Close your eyes. Find a quiet place. And Dream. Dream about what you want your business to be. Visualize what you want it to look like. Do you have a spacious, neatly organized office? Are the sounds that of an organized office, where you hear phones answered with a positive, upbeat smile? Is your building professional in appearance and well-identified? Are all your people in uniforms? Are your trucks uniquely branded?
Describe what your marketing looks like for both maintaining and growing customers. Are you paying yourself a good salary and are the profits reflective of the blood, sweat, and tears you’ve invested in the business?
Now that you have this vision adequately drawn and vividly colored in your mind, ask yourself the following questions. And if the answer to each one is yes, you are well on your way to making your dream a reality. And if the answer to any of them is no, adjust your overhead and gross margin for estimating today.
Q: When the selling price for an installation is estimated, is the estimated overhead not for covering the costs of the business today, but of your dream for what the business will be?
A: Too many contractors determine their current overhead costs and then add profit to determine what gross margin to use for pricing. (Even worse, some of you use a gross margin someone else told you was a good number.) The real overhead costs (and gross margin) used in estimating a selling price should include rent for a building, a salary for your spouse who does the books, marketing expenditures that develop your brand in the neighborhoods where you want business. The overhead used for estimating a selling price is for what the business will be — not what it is.
Q: Is seven percent of sales built into the overhead used for pricing for your salary as the general manager?
A: We recommend that if you are the general manager for your business, you should put seven percent of sales in the overhead used for estimating. This is in addition to any hourly wage for working in the field and 10% of sales for profit.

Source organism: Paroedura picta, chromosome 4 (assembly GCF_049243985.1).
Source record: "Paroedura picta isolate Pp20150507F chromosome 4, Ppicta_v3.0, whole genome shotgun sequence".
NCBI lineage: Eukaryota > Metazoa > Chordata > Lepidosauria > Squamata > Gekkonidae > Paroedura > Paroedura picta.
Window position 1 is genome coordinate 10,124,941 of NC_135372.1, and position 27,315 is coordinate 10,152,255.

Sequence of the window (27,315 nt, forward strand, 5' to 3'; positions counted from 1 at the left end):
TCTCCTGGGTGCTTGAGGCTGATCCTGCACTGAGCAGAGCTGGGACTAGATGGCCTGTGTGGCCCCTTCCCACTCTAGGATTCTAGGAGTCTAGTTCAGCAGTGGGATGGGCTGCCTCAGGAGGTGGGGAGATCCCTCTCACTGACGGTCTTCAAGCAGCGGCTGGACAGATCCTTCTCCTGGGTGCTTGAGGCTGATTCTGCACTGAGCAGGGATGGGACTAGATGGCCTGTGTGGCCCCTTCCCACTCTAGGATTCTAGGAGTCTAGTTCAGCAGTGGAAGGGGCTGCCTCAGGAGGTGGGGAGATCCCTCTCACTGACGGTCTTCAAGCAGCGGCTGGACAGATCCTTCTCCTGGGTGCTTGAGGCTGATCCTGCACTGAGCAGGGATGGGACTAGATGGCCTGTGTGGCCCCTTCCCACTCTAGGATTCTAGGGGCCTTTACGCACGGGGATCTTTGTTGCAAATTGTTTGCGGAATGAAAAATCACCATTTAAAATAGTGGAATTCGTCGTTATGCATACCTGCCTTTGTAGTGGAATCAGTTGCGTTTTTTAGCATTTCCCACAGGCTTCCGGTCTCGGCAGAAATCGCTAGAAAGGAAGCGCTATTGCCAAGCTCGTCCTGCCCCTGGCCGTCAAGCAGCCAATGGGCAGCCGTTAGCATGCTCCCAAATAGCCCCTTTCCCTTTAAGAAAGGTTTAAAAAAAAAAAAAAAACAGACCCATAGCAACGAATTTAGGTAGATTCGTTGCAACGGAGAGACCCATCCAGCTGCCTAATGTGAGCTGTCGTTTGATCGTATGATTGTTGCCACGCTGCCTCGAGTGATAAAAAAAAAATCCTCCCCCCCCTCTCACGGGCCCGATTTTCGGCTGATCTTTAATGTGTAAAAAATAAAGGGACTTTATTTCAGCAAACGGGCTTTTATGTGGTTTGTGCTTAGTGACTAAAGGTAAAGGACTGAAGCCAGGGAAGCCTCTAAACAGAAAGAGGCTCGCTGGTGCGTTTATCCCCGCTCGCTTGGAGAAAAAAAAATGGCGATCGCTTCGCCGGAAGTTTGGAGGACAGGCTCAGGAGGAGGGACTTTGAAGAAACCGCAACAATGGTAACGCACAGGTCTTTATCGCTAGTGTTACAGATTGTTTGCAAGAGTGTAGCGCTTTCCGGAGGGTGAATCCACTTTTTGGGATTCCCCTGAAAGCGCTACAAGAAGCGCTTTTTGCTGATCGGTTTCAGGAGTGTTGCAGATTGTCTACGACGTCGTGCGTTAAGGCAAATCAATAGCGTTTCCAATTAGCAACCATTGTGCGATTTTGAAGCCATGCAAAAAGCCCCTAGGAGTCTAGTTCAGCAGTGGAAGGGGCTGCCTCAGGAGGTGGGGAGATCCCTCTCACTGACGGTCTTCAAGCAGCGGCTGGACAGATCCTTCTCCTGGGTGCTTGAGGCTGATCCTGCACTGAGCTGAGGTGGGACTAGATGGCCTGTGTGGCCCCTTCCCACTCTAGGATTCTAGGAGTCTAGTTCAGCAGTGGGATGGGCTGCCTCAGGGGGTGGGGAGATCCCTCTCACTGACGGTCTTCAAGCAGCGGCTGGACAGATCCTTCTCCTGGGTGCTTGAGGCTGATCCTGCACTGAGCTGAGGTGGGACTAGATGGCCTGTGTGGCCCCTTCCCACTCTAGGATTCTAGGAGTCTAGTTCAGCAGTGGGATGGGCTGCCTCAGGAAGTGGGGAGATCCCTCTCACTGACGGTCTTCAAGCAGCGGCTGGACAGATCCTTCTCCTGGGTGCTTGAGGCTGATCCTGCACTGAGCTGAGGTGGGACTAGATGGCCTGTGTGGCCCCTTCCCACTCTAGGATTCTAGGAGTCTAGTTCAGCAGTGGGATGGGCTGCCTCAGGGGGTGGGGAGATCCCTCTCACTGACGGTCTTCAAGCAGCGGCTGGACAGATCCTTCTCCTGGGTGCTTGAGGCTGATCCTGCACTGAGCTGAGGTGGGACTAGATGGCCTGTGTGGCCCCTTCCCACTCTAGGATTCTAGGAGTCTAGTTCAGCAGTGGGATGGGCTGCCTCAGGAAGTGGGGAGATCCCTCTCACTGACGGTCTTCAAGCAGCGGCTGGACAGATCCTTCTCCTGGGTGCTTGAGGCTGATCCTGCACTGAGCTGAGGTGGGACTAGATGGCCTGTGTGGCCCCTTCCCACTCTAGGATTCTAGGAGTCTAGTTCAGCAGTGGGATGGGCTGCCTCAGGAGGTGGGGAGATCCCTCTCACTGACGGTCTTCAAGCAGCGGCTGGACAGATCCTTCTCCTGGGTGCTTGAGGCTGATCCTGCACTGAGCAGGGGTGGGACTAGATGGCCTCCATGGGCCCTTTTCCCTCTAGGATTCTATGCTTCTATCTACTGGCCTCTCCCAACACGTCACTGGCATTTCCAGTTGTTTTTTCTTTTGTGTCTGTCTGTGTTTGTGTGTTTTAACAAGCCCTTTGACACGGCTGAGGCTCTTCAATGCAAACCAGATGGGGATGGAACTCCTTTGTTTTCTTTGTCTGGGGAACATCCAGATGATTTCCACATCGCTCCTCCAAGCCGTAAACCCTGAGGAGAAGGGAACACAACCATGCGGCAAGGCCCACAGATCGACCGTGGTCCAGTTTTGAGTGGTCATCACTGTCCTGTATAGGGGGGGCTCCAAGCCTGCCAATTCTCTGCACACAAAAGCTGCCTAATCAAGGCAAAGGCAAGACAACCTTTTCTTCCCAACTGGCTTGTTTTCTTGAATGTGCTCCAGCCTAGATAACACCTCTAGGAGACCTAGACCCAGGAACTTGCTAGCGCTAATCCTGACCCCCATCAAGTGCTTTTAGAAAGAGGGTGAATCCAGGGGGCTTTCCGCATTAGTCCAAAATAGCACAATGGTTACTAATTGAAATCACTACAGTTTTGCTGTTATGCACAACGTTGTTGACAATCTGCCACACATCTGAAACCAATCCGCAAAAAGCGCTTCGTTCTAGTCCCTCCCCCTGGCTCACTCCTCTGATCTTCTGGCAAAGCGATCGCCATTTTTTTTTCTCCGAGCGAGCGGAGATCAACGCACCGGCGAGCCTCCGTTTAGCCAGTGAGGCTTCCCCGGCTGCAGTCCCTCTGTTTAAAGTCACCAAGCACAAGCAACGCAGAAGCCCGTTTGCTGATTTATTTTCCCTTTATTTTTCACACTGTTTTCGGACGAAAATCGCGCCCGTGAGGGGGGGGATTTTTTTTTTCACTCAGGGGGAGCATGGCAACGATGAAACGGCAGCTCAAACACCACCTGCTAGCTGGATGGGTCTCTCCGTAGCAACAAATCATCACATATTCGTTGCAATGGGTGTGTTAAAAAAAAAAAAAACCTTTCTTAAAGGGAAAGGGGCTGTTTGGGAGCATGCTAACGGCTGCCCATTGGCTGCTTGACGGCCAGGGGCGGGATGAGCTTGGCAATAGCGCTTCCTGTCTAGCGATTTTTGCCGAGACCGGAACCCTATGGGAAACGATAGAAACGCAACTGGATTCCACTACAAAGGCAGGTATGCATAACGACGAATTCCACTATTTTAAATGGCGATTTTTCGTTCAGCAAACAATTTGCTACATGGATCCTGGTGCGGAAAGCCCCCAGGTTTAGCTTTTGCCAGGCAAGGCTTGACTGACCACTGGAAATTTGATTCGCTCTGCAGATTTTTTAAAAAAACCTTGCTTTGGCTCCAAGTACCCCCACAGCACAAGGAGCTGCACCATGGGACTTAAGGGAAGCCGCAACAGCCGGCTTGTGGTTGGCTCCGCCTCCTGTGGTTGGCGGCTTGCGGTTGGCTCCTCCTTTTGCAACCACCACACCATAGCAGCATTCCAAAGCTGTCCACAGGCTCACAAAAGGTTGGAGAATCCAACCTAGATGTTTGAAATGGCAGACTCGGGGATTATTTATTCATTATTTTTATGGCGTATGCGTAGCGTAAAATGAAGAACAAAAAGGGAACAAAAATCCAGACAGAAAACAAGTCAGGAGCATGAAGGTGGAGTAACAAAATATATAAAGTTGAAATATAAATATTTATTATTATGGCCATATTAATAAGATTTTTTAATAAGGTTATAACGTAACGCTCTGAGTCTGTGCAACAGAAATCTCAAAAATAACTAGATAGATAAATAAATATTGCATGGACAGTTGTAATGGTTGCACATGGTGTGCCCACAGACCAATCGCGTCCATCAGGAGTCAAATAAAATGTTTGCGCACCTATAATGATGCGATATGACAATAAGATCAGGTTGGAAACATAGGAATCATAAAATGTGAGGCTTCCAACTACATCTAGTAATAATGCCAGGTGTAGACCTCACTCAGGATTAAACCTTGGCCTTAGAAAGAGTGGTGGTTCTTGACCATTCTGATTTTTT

Having at least seven percent of sales for a salary built into your overhead for estimating allows you and your family to be more financially secure so that you can concentrate on fulfilling that dream. If seven percent isn’t built into the estimate, you may never achieve financial security.
Q: Is a sales commission built into each installation estimate?
A: Many small business owners wear a minimum of four hats. The owner is the owner, the general manager, a field employee (at least on occasion) and the primary salesperson. And many times the owner isn’t adequately compensated for any one of these jobs much less all four. Several factors impact how much a full-time salesperson is paid, but generally it’s between eight and 10% of his or her sales.
Perhaps, the business of your dreams includes a full-time salesperson (besides yourself). The reality of the business is that a full-time salesperson is in place today. He or she is just not being compensated for filling that position.
Q: Are warranty costs built into the estimated selling price?
A: Even if the company includes a purchased labor warranty with each estimate, some percentage of the selling price should be included for warranty. Many of the available extended-labor warranties don’t begin coverage until 30 to 90 days after the installation, meaning your company is responsible for call backs and their associated costs for that period of time. And for all other installations, the company is responsible for the first full year of labor.
Track the cost of your warranty call-backs on installation and include this projected percentage of sales into each estimate. In the meantime, include between 2 to 3% of the selling price for the warranty estimate.
Q: Is the cost of material shrinkage being built into the estimated selling price?
A: We often see companies having invoices from suppliers totaling two to five percent more for small materials than is ever accounted for in estimates. Why does this occur? Some reasons include damage, theft, and materials thrown away rather than being re-stocked. Certainly, the company needs to implement practical procedures for tracking and restocking small materials, but some shrinkage will always occur.
Build into estimates between one and two percent of material costs to recover the material shrinkage that occurs in inventory.
Consider that, by themselves, none of these underestimated costs of doing business is huge, but together they very well may be the difference between achieving that dream of the business you want to own and not.
Vicki LaPlant has worked with HVAC contractors for the past 30 years as a trainer/consultant. She helps people work better together for greater success. Vicki is a longtime Contracting Business.com editorial advisory board member and can be reached by e-mail at [email protected], or by phone at 903/786-6262.